- Therapy, therapy, therapy. We are firm believers in therapy of all kinds – finding a good therapist changes your entire life for the better. (Study can be found here). A therapist can help you identify why things are happening or feeling a certain way, give you an objective perspective, teach you skills for managing trauma symptoms, and offer you comfort when you feel overwhelmed and stressed. You can work with a range of individuals such as talk therapists like social workers and psychologists, or therapists who practice using the body as a tool of communication such as kinesiologists. Finding a therapist can seem like an overwhelming task, so we have put together a shortlist of therapists tried and tested by other Voidians. Many of these practitioners are now available on Zoom too.
- Be gentle with yourself. There is no benefit to trying to walk after a car crash when your legs are broken, so take recovery from mental health crises just as seriously. You cannot control every single aspect of reality, but it is important to take measures to ask your loved ones and your workplace for some extra support or leeway. When triggers pop up, have your self-care plan handy, take breaks, use your grounding exercises and stay proactive in your healing journey. The basics of eating good food, drinking 2L of water each day, showering, getting 7-8 hours of sleep and exercising should never be underestimated and can significantly improve your mental health when done consistently.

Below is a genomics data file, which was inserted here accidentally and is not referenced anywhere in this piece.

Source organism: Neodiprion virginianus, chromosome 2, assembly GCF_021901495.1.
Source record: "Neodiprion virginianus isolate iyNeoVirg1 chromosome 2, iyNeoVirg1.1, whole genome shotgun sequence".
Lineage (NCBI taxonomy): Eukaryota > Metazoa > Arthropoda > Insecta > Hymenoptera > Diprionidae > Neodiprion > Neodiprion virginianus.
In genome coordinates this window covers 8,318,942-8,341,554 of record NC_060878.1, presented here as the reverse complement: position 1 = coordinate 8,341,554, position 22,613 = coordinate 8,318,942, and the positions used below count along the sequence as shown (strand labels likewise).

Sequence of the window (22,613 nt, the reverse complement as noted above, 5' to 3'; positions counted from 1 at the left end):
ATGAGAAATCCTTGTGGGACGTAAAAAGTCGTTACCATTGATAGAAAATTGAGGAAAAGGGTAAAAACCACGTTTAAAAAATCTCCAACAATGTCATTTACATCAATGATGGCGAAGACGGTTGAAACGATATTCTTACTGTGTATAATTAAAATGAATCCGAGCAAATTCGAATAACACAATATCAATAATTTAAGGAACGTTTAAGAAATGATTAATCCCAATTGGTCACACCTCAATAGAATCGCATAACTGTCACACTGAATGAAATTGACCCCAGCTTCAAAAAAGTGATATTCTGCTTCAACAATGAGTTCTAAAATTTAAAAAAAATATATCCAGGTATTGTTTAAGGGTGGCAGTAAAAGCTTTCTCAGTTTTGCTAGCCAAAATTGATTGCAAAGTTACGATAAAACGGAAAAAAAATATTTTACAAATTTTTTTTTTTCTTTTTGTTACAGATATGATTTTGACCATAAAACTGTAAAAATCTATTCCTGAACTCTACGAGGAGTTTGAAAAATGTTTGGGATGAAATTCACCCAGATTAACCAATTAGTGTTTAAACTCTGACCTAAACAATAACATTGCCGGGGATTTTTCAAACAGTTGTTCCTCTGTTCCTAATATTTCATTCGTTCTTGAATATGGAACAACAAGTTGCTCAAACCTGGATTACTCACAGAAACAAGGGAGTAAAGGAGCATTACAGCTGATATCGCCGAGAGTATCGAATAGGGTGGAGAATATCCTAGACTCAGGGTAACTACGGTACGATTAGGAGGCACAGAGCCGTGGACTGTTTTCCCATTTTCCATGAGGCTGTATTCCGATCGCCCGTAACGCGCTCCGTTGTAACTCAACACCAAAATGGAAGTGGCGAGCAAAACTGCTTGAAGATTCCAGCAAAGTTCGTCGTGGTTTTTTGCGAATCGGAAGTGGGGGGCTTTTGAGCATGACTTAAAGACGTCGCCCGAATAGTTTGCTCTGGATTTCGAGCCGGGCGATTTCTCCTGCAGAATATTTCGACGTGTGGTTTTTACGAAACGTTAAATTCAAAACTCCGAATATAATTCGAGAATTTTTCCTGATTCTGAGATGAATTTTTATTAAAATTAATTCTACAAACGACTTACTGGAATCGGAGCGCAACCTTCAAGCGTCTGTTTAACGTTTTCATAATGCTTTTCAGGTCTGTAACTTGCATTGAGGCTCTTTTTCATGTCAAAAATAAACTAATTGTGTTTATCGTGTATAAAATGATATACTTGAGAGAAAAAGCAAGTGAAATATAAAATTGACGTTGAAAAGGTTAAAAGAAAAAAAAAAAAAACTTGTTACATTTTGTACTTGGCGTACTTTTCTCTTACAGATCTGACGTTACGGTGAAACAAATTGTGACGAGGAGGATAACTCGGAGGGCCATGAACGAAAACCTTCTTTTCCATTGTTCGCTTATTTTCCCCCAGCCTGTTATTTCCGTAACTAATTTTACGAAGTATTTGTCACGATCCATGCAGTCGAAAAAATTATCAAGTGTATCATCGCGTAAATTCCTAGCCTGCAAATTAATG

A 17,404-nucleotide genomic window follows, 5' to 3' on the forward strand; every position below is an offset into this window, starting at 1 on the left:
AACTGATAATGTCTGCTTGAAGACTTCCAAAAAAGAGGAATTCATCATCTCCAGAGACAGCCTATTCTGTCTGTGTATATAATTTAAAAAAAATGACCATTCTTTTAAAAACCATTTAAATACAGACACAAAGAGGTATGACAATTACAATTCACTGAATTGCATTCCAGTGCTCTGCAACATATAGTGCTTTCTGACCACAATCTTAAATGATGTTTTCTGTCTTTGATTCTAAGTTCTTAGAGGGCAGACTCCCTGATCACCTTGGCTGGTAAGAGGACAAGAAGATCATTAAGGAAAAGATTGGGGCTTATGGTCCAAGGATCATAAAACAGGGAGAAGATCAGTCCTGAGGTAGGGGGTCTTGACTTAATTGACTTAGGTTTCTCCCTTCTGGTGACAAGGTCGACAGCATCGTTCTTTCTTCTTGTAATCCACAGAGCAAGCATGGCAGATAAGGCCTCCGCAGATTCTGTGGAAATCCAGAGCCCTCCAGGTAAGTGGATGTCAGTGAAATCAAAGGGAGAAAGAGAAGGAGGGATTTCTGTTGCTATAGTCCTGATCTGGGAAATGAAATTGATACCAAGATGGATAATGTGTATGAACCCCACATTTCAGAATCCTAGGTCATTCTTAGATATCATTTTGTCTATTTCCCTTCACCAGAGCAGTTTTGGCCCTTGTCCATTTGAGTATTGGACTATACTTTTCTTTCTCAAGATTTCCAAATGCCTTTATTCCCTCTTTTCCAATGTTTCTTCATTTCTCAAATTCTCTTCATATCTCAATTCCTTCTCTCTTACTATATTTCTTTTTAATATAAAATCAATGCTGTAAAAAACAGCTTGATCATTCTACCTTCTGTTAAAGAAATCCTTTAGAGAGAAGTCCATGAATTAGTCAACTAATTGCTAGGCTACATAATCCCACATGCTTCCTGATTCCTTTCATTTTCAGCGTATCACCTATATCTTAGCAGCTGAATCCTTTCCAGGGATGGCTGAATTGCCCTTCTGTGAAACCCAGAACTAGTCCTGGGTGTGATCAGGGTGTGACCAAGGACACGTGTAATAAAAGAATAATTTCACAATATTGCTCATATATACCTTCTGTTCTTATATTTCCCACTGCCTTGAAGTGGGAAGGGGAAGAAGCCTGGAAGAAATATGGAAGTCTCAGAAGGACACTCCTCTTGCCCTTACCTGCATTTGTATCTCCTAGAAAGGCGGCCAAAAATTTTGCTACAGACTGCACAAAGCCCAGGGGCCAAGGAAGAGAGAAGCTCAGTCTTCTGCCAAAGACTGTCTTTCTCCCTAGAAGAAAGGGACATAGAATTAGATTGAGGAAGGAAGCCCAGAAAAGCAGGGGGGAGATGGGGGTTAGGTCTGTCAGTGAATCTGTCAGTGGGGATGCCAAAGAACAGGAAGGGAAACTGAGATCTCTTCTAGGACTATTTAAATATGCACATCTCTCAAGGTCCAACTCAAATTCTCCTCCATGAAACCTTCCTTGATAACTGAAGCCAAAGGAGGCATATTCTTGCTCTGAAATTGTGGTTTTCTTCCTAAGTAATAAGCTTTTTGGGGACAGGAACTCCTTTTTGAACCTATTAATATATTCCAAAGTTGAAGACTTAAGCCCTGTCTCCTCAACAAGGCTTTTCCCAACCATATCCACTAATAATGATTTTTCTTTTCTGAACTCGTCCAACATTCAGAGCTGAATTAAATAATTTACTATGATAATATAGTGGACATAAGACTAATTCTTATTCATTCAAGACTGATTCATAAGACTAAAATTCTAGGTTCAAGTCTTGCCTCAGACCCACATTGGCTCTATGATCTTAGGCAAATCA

- Trust your ability to grow. Allowing your emotions to rise when they need to is so important in allowing trauma to move through the body. It may be helpful to visualise these moments of intensity like a wave. It can be helpful to take a step back and observe these feelings rise and fall while knowing that you do not have to participate in them. Affirmations are excellent helpers in this space: “I accept and love myself through every emotion” “I am worthy of peace”. You are strong enough to have survived a past trauma and you can survive reminders of past trauma as well.
- You don’t have to be a victim forever if you don’t want to. Be open to finding personal strengths or meaning after a traumatic event. This doesn’t mean that you have to be grateful that a traumatic experience happened to you or forfeit your wish that a different reality happened for you. But if you can honour your strengths and lessons from a difficult experience, it can help you cope, and give you more control over your life narrative. You are allowed to be walking and crying, strong and exhausted. There are a multitude of realities inside of you- you don’t have to make them fight with each other to be heard. They are all real and acceptable.
- Keep crisis resources on hand. If you enter a space of sudden darkness and your therapist or support system is out of reach, call Lifeline. Their highly trained staff will offer confidential support on the spot.